What makes a good eBay title these days?

Sunday, 26 January 2014 at 11:34 am Pacific USA Time.

This is a bit of a story as it was prompted by a question from a client and some information they were given. The way eBay search & ranking is changing as Cassini responds to buyer behavior. So naturally, clients are curious about improvements to be made.

A client emailed though some advice given from a “Global Consultant” working with a large company steeped in eBay ties who had offered advice on ‘How to improve’ their eBay operation. This client had been working domestically and internationally with superb consultants so their eBay operations, down to the last listing were pretty spot on.

The advice given was ‘Add your eBay Shop Name’ into your eBay listing title to aid in optimization & buyer recognition, he asked if this was good advice.

My gut feeling was no. This was sounding like strange advice from a consultant that maybe could NOT find fault with the clients eBay operation but felt the need to chime in. Be wary of this.

I consulted internally and we came up with the conclusion that:

1. Adding in your eBay Shop name takes up title characters for a word or words people on eBay aren’t searching for.

2. If it is Google you want to optimize for, why send them to eBay and not your own website?

3. It could be seen as keyword spamming by eBay.

But of course, this begs the question what IS a good title for eBay? Lets start with eBay’s own advice:

Here are some elements of an effective title:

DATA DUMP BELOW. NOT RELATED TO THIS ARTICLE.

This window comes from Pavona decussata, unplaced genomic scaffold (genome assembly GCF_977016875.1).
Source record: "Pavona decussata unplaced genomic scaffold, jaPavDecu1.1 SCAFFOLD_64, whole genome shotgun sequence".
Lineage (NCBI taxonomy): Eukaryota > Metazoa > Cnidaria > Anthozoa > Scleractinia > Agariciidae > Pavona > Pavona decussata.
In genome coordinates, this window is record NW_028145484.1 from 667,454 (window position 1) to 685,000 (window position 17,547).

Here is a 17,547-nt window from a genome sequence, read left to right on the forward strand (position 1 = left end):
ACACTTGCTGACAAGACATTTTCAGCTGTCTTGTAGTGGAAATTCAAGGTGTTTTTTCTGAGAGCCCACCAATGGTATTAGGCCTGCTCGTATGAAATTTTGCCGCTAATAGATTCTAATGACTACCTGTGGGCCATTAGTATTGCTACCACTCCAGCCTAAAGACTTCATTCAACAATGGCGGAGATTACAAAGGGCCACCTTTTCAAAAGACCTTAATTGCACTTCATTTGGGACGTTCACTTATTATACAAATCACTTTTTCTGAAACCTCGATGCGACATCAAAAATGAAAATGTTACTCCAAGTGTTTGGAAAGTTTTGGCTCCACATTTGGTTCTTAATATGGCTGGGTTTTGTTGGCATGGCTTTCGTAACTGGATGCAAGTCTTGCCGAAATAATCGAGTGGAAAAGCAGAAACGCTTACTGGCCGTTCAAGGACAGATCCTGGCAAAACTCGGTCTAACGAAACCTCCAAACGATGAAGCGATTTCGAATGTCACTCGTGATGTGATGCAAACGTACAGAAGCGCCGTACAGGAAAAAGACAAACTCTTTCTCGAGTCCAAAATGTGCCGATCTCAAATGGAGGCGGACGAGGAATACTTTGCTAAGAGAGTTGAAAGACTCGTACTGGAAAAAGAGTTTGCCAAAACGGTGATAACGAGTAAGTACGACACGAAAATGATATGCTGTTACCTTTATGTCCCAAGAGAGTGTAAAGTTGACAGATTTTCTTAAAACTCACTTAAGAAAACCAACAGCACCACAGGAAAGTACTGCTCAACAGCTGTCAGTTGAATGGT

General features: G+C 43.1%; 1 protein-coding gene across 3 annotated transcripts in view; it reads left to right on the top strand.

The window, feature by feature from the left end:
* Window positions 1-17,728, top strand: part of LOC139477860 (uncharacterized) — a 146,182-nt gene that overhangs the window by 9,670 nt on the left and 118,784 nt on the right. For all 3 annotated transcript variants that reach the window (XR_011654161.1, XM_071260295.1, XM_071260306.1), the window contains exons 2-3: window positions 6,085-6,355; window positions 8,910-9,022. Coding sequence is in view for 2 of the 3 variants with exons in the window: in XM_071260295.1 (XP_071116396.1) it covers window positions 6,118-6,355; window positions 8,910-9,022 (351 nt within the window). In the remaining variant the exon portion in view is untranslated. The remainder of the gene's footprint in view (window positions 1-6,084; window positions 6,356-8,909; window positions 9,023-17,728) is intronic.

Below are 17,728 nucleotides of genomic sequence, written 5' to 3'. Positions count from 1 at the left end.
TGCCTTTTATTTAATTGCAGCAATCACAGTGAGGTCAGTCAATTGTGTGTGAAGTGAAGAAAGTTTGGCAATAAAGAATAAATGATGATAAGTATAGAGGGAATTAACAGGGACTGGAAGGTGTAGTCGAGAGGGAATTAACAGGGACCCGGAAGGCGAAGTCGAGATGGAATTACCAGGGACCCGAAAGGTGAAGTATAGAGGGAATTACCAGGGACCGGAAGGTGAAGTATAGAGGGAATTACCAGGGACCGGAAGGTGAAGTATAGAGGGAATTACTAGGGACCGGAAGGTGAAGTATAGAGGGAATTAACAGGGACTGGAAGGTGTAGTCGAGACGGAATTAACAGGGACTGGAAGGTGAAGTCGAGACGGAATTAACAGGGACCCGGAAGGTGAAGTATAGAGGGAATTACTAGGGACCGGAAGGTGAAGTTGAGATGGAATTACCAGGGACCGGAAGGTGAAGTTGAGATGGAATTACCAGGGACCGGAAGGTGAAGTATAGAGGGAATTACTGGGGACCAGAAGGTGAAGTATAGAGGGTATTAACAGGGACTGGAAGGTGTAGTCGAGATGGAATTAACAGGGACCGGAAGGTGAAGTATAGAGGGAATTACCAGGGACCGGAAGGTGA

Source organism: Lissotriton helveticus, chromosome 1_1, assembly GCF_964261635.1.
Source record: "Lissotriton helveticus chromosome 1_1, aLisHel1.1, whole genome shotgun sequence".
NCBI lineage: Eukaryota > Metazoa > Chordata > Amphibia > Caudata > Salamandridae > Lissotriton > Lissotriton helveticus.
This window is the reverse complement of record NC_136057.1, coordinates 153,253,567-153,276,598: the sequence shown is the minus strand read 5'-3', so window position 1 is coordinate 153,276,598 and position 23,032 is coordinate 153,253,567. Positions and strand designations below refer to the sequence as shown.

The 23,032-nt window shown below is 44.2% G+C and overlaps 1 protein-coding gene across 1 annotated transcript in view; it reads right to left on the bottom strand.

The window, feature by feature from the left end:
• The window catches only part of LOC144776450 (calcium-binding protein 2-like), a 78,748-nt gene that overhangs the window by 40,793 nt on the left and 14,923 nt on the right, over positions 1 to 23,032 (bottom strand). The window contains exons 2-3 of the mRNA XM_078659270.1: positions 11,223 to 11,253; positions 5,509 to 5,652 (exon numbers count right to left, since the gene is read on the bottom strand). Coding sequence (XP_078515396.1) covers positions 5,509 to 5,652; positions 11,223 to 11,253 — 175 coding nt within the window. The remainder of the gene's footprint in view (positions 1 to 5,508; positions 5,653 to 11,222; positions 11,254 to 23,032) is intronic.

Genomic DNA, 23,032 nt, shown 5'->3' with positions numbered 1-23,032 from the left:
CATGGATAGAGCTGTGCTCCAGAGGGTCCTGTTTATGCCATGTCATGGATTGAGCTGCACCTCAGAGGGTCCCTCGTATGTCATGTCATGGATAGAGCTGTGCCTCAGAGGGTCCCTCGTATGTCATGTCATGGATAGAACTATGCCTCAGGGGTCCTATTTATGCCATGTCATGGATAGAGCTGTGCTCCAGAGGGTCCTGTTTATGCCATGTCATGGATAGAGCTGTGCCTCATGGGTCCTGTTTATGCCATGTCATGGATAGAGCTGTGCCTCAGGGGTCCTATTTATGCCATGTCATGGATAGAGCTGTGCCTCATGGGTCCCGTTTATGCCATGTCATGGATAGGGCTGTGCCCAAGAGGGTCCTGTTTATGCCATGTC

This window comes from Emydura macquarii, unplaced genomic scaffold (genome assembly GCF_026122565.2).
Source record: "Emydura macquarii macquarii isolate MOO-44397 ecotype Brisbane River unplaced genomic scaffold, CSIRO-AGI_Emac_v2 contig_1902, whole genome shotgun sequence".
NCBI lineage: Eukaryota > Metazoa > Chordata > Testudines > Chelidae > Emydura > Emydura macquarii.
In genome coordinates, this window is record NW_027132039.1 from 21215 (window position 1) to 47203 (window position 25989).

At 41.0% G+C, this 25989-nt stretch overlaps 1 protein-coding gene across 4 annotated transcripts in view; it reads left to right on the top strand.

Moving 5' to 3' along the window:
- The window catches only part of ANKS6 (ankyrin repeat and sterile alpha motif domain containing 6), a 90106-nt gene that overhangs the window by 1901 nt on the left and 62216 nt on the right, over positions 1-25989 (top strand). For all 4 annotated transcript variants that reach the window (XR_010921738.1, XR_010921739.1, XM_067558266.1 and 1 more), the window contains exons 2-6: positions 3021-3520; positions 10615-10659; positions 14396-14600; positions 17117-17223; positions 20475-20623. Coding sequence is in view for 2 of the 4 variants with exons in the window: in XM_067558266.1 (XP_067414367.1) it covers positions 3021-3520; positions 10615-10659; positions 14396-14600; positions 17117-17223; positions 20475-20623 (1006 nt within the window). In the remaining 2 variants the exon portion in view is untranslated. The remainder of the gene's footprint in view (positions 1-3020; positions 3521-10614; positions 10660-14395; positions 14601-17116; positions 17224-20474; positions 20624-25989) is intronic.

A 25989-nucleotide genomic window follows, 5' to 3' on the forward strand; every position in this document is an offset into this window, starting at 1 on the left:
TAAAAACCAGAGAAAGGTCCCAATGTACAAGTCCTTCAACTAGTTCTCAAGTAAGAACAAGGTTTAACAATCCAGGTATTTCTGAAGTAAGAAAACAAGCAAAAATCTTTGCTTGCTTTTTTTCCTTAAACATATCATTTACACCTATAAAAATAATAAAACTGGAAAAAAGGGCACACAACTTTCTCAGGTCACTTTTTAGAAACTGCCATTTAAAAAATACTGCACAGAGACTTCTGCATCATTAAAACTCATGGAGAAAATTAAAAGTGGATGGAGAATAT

• Use descriptive keywords to clearly and accurately convey what you are selling. You can use up to 80 characters. You don’t have to use all 80 characters.
  • Include the item’s brand name, artist, or designer.
  • Include item-specifics. For example, include size, color and condition.
  • State exactly what your item is, even if your title repeats the category name.
  • Don’t use multiple synonyms or plurals. It’s not needed for search and may make your title less attractive to buyers.
  • Omit punctuation marks and asterisks
  • Don’t include ‘wow’ or ‘look’. Buyers don’t search for words like these.
  • Use correct spelling.
  • Don’t worry about creating a grammatically correct sentence.
  • Don’t overuse acronyms.
  • Don’t use all caps.

So, lets say I want to sell a mobile phone. I would use this formula:


In real terms:

Brand New White Samsung Galaxy S4 Android Mobile Phone 4G Ready – This is 63 Characters so you can pop in more if you NEED them. Maybe the phone is sim free!

So in conclusion, even though this advice came from a reputable company, their employees might not be eBay experts suited to give advice to already successful sellers. The seller thought it was really odd advice which is why they popped it through to us for a second opinion. If the client HAD taken this advice and it did go against eBay policy, a good seller could have easily turned into a suspended seller.

Not all advice is good advice :)

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Categories: eBay, Just An Observation

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